BEFORE FRIDAY AT 12P! Ask legislators to prioritize funding for expanded mental health services in Utah! (HB 32)

Ask the Executive Appropriations Subcommittee to prioritize funding for mental health with HB 32!

In Sept 2019, the Kem C. Gardner Institute and Utah Hospital Association issued a joint report on Utah’s Mental Health System which showed that, while over 100,000 Utahns have a serious mental illness, Utah is last in the nation for mental health services. Increasing the number of residencies is a critical component in addressing the upstream problems in Utah related to behavioral health care and, ultimately, the state’s high suicide rate.

HB 32 by Rep. Steve Eliason (R-Sandy) seeks to expand mental health services in Utah to help address mental health issues in our state. The Social Services Appropriations Subcommittee has prioritized funding for this bill. It is now up to the Executive Appropriations Committee to provide the funding needed to make necessary investments in mental health. This committee is scheduled to finalize funding decisions by the end of the day on Friday.

Simply click “Start Writing” to email committee members now! 

What would HB 32 Crisis Services Amendments do?

Creates new mental health resources within the state, including expanded mobile crisis outreach teams (MCOTs), a health receiving center pilot program and a state-wide peer support line with appropriated funds and directs the Department of Health to apply for a Medicaid waiver that would reimburse certain inpatient treatments.

Ask the Executive Appropriations Committee to prioritize funding for HB 32!

(Remember to personalize your comments for the greatest impact! Why do YOU support this proposal?)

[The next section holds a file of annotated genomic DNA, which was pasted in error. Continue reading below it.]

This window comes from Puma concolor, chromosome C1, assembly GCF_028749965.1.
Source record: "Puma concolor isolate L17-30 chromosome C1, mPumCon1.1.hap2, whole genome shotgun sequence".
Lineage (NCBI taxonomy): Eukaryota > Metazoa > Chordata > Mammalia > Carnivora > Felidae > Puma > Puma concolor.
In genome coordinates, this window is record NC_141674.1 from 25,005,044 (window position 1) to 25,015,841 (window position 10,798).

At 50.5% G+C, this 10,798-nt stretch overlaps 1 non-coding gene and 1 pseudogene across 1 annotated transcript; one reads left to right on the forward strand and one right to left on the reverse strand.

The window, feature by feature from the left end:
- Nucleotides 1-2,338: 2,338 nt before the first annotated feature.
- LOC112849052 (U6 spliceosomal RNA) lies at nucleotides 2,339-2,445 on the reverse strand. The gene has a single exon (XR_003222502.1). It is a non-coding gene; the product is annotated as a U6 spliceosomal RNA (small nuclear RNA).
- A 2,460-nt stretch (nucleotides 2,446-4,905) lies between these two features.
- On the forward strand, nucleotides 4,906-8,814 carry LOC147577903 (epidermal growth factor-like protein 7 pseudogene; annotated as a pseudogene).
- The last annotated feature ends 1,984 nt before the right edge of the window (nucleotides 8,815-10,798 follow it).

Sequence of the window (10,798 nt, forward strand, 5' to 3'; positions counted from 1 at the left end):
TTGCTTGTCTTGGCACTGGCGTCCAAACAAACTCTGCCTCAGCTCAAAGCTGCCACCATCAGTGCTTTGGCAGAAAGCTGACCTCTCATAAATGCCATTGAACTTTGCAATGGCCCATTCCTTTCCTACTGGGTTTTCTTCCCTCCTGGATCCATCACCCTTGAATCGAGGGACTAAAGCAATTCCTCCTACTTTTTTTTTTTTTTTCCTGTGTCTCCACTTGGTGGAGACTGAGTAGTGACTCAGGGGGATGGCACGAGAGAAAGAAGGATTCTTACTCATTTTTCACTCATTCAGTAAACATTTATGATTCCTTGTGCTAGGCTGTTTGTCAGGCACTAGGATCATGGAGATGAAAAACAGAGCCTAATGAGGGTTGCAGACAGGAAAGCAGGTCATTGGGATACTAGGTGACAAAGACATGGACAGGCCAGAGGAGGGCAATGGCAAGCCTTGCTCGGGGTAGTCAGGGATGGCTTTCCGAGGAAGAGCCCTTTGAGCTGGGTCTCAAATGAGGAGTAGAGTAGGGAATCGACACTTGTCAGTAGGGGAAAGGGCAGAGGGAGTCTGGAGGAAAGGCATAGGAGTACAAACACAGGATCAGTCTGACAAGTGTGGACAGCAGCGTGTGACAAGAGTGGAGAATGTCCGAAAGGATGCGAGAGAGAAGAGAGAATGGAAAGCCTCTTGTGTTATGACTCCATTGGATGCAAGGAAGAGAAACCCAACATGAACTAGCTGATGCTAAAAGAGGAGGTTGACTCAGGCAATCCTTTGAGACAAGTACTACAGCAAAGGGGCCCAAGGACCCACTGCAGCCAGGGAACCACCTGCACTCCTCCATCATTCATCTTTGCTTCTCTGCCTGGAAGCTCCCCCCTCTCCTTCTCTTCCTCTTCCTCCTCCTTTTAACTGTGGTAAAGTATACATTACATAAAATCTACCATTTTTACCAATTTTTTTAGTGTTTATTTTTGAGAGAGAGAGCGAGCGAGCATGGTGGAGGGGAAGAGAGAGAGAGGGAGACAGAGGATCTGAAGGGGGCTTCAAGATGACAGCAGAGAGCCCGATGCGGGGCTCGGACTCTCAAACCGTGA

• In Sept 2019, the Kem C. Gardner Institute and Utah Hospital Association issued a joint report on Utah’s Mental Health System which showed that, while over 100,000 Utahns have a serious mental illness, Utah is last in the nation for mental health services. Increasing the number of residencies is a critical component in addressing the upstream problems in Utah related to behavioral health care and, ultimately, the state’s high suicide rate.
  • Because outcomes in behavioral health issues are much more complex, they are difficult to treat in an emergency room situation. In counties with less than 125,000 residents and few resources, HB 32 would provide three more crisis response teams.
  • In the long run, the expanded system created by HB 32 will save money. Because these services are much less costly than hospital visits, they can be covered by expanded Medicaid and private insurance.
  • An average of 627 Utahns die from suicide every year, yet we know that suicide is preventable. HB 32 appropriates funds to better meet the State’s needs in reducing our high rate of suicide and saving lives.
  • HB 32 awards grants to counties in order to create behavioral health receiving centers. These centers are necessary to increase services for people experiencing a mental health crisis without requiring incarceration or emergency room hospitalization.
  • Although Utah already has a mental health crisis line, a state audit revealed that from 2016 to 2018 the service ran at a roughly $1 million deficit, which is only expected to increase. HB 32 seeks to fix the funding mechanism for this service.
  • An average of 627 Utahns die from suicide every year, yet we know that suicide is preventable. HB 32 seeks to better meet the State’s needs in reducing our high rate of suicide and saving lives.
How to make sure your letter is successful:

  1. Use a clear and specific subject heading.
  2. Start with a salutation (“Dear …”).
  3. Be CIVIL, PERSONAL and as CONCISE as possible.
  4. Mention that you are a CONSTITUENT and include your full address with zip code.
  5. Sign your name at the end.

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